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Practical innovation approach for Small and Medium Enterprises (SMEs)

Author: Andreas Rülke, London
What can SMEs do to become more innovative and learn and apply routines to innovate better on a permeant basis?
What can SMEs do to become more innovative and learn and apply routines to innovate better on a permeant basis?

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Innovation can create competitive advantages for small start-ups as well as global firms and any companies in-between. While small and medium enterprises make up by far most of the number companies, as well as employ most of the people, they seem to be less innovative than larger companies*. Focus and effort on innovation increases with company's size. Even though SMEs are more flexible and tend to interact closer with customers, they battle with resource restrictions and need to struggle harder to produce innovations. What can SMEs do to become more innovative and learn and apply routines to innovate better on a permeant basis?

Here are specific and practical suggestions that could help to address SMEs’ challenges to become better at delivering innovations for their business.

1. Think big, start small! A simple question to beging with: what do you want to achieve with innovation?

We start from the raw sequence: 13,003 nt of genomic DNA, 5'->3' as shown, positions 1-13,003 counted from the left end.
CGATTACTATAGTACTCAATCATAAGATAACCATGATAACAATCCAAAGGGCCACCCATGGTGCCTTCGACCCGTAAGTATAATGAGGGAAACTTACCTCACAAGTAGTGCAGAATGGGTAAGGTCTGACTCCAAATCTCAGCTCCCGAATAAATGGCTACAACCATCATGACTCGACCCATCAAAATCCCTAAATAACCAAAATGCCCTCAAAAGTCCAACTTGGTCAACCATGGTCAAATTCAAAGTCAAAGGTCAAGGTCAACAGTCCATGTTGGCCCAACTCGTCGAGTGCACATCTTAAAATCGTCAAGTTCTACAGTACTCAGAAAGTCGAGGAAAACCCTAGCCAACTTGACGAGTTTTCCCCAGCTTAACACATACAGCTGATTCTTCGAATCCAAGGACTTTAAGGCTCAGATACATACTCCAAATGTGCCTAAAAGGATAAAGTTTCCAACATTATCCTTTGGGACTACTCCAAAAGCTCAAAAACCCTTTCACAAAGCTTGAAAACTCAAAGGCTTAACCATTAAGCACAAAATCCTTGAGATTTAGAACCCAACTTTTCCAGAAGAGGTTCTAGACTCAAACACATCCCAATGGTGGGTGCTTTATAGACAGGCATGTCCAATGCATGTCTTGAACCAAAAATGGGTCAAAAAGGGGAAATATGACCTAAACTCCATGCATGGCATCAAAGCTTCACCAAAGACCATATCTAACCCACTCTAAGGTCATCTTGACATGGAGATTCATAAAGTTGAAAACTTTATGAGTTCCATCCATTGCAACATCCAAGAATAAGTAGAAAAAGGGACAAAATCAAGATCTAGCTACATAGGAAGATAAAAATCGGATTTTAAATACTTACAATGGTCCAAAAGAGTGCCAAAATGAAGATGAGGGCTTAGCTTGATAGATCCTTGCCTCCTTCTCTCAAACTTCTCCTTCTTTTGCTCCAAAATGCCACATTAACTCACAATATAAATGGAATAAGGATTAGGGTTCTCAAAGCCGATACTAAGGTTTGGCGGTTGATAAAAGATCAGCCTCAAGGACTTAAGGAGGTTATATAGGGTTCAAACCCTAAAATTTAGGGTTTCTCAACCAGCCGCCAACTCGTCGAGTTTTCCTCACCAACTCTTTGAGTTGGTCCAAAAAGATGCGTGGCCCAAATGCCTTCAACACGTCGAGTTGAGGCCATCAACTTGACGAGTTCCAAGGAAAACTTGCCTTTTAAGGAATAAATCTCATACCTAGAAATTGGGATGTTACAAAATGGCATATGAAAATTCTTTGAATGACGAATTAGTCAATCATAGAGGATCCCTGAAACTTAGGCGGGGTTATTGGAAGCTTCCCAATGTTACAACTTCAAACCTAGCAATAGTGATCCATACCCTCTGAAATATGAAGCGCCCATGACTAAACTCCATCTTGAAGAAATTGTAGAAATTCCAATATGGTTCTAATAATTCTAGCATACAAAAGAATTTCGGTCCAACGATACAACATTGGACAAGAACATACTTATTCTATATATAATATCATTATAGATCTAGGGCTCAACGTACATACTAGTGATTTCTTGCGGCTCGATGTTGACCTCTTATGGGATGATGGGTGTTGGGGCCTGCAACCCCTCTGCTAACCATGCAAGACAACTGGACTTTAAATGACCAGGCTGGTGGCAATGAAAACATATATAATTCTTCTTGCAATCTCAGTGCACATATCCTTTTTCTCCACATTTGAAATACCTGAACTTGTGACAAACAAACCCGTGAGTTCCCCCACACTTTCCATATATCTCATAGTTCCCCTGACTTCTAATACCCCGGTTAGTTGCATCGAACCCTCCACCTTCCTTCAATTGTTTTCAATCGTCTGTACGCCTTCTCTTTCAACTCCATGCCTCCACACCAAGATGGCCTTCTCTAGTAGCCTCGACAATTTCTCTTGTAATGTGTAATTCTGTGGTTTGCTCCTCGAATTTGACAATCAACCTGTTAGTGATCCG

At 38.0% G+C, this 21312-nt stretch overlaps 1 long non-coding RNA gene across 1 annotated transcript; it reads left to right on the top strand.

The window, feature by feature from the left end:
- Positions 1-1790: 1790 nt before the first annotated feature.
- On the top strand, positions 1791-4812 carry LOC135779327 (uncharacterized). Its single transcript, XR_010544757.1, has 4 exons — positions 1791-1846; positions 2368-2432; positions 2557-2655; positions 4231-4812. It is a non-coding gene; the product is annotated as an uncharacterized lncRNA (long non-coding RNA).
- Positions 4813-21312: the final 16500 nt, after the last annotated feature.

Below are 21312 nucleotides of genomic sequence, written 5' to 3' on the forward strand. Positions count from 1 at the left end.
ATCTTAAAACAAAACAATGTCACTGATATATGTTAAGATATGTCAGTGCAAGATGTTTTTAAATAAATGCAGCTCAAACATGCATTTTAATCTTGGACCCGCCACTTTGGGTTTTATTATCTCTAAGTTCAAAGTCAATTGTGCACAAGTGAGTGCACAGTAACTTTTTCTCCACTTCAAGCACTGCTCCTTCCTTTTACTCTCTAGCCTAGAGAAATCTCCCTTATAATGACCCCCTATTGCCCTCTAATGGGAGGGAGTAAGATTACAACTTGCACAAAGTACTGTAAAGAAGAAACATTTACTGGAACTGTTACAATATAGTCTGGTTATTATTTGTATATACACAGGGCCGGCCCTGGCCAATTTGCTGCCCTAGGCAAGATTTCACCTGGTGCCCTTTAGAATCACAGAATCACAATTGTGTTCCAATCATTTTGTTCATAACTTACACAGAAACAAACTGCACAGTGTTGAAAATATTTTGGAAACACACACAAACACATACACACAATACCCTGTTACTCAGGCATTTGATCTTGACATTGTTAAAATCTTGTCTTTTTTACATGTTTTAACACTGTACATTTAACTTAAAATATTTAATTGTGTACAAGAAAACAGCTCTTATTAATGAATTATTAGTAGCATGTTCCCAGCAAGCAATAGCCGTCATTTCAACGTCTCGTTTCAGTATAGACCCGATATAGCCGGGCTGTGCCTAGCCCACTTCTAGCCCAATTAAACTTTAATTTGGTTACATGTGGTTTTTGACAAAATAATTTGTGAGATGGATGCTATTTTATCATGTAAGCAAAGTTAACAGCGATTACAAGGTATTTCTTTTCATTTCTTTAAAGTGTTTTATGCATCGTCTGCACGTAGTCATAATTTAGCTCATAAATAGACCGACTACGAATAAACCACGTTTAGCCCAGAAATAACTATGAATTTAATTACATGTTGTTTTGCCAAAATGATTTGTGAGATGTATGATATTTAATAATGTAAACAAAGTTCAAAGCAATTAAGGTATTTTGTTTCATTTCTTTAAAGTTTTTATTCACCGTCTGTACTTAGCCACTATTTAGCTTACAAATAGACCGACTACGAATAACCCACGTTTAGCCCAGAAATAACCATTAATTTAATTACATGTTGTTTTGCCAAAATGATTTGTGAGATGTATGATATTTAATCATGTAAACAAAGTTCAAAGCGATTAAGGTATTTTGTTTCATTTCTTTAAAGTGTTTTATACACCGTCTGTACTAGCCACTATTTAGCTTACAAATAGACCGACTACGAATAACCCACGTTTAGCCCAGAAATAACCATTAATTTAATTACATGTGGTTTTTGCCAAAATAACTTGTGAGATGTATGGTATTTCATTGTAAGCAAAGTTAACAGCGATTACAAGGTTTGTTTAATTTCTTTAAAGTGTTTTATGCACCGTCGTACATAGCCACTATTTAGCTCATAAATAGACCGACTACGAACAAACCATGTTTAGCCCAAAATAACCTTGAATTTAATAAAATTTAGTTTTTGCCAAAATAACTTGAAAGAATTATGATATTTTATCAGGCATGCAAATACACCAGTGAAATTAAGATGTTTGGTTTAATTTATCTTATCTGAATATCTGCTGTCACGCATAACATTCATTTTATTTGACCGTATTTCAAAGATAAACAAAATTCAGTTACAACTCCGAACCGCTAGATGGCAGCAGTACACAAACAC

SMEs do not tend to spend much effort or structure on business strategy or longer term planning that could guide their innovation work. This is initially a leadership topic. Someone in the organisation, most often senior management, needs to provide the leadership to define what innovation for the company means and how it will deliver business results. It is important to define specific problems that the SME wants to address through innovation. Use these problem statements to determine how innovation can help and which the “vital few” innovation objectives are. This work to develop an innovation vision and focus should fit on one or a few written pages to be able to start the innovation journey. And don’t forget to establish an innovation budget for next year.

2. Rely on your most experienced employees, but free up thier time from the work others can do. 

Small and Medium Enterprises often rely on the know-how and work of few key individuals. The expertise to address and solve the most difficult innovation challenges usually lies with these very experienced employees who are already overworked and overstretched because they are needed for many other tasks. Since they are some important to the company, it makes sense to off-load any work that other resource can be doing to free up their time. This is a good personal development challenge for newer employees and should be done in any case. Then, these few key individuals should be surrounded by additional resources whom they can delegate work. This will free up time and allow then to focus on the unique tasks only they can perform. Once the key individuals have gained some degree of freedom and time, it is important to integrate them into an interactive innovation networks to facilitate the creative work on innovation.

3. Use the potential within your own company rather then rely on consultants: talk to your clients and suppliers and activate your network.